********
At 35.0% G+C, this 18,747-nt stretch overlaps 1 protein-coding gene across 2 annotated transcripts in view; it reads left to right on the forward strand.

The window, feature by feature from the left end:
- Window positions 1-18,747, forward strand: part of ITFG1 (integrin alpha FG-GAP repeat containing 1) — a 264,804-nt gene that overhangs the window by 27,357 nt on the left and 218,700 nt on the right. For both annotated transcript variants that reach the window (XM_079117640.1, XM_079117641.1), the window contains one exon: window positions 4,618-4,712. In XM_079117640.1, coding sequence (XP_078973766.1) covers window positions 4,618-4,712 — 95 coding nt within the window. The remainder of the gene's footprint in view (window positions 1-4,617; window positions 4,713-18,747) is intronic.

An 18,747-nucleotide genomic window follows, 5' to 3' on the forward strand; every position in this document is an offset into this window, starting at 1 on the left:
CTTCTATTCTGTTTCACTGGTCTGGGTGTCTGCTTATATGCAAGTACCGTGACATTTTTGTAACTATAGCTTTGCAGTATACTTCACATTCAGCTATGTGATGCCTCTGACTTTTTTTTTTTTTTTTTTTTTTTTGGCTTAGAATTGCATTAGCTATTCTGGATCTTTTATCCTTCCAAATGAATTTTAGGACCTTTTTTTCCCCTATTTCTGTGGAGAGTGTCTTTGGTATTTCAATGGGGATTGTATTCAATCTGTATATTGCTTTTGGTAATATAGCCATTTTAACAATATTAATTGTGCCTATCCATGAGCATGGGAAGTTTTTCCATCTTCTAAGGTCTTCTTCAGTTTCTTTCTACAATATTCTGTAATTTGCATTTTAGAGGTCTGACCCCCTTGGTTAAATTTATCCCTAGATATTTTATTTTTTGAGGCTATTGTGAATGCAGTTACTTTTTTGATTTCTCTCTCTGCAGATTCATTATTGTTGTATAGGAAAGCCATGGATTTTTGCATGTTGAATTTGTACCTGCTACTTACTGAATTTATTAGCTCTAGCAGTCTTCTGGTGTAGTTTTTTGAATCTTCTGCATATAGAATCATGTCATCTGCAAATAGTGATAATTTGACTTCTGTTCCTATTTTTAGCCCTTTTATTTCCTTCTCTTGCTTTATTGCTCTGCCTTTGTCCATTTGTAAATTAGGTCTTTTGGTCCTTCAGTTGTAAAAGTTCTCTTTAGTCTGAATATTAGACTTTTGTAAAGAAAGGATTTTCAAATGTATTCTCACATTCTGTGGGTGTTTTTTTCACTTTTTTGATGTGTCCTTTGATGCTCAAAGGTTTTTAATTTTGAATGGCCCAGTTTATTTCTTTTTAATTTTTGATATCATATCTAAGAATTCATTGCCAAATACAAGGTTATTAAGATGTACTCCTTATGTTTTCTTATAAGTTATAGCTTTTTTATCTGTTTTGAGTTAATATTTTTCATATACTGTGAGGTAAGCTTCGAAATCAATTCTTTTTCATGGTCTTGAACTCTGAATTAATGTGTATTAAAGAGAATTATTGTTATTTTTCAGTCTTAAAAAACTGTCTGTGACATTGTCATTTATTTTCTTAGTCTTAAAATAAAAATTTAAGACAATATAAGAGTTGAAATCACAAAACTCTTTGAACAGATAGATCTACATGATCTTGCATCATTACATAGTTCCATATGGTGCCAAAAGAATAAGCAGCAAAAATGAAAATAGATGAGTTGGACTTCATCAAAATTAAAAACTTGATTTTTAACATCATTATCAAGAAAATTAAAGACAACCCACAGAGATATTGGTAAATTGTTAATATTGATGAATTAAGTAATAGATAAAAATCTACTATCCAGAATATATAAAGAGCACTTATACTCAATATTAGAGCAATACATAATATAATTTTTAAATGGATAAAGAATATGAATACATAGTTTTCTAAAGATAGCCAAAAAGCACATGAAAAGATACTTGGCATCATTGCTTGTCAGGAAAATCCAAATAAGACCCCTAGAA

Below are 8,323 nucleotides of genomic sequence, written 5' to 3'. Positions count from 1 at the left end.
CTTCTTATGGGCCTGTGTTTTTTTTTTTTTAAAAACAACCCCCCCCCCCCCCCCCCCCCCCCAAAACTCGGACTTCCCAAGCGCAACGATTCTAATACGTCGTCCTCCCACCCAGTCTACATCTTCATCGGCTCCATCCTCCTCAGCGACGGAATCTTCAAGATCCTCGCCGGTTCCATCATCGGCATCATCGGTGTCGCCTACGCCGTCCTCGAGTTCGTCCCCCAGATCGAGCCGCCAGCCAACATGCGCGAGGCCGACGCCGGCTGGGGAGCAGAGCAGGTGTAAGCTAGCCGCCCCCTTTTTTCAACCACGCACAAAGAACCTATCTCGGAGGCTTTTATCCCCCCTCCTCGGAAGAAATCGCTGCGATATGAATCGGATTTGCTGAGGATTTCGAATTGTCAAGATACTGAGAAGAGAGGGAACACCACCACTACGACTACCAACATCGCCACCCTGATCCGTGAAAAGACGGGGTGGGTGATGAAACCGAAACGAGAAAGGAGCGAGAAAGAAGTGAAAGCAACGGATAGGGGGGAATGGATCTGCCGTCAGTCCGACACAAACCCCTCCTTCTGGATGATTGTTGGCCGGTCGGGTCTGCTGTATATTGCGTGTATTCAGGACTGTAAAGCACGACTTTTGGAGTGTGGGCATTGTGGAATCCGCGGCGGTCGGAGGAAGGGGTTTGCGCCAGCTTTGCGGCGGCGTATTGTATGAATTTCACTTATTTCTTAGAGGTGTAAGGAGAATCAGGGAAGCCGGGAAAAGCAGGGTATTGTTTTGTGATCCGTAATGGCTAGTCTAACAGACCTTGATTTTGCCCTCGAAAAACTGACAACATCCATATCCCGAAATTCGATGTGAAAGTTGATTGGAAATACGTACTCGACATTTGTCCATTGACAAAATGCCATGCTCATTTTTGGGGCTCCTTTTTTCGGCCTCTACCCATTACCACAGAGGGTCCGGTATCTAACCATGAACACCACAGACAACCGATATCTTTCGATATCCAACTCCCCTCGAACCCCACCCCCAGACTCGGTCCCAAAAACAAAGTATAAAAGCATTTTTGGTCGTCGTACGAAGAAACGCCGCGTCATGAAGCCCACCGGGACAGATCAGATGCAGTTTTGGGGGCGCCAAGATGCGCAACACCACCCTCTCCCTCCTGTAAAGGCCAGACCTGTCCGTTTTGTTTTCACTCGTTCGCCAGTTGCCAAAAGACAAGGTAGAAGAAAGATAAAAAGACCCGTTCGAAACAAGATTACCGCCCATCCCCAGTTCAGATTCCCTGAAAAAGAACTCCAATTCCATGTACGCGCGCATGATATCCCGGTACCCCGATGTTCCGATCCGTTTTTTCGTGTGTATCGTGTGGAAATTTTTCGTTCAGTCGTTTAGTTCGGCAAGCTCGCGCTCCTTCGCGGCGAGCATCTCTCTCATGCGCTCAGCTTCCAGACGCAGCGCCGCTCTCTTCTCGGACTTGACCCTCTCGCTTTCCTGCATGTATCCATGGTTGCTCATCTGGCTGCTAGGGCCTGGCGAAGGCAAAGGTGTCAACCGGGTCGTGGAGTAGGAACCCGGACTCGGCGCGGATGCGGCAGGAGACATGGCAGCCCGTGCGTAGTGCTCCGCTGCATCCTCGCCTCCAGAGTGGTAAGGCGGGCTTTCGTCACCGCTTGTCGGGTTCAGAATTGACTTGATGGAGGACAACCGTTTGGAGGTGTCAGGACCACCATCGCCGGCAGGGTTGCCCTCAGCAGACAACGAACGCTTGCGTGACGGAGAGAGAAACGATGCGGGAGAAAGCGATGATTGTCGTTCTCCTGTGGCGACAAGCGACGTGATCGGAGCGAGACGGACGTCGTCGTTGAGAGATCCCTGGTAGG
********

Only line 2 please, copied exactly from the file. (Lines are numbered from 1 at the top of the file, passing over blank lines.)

The window, feature by feature from the left end: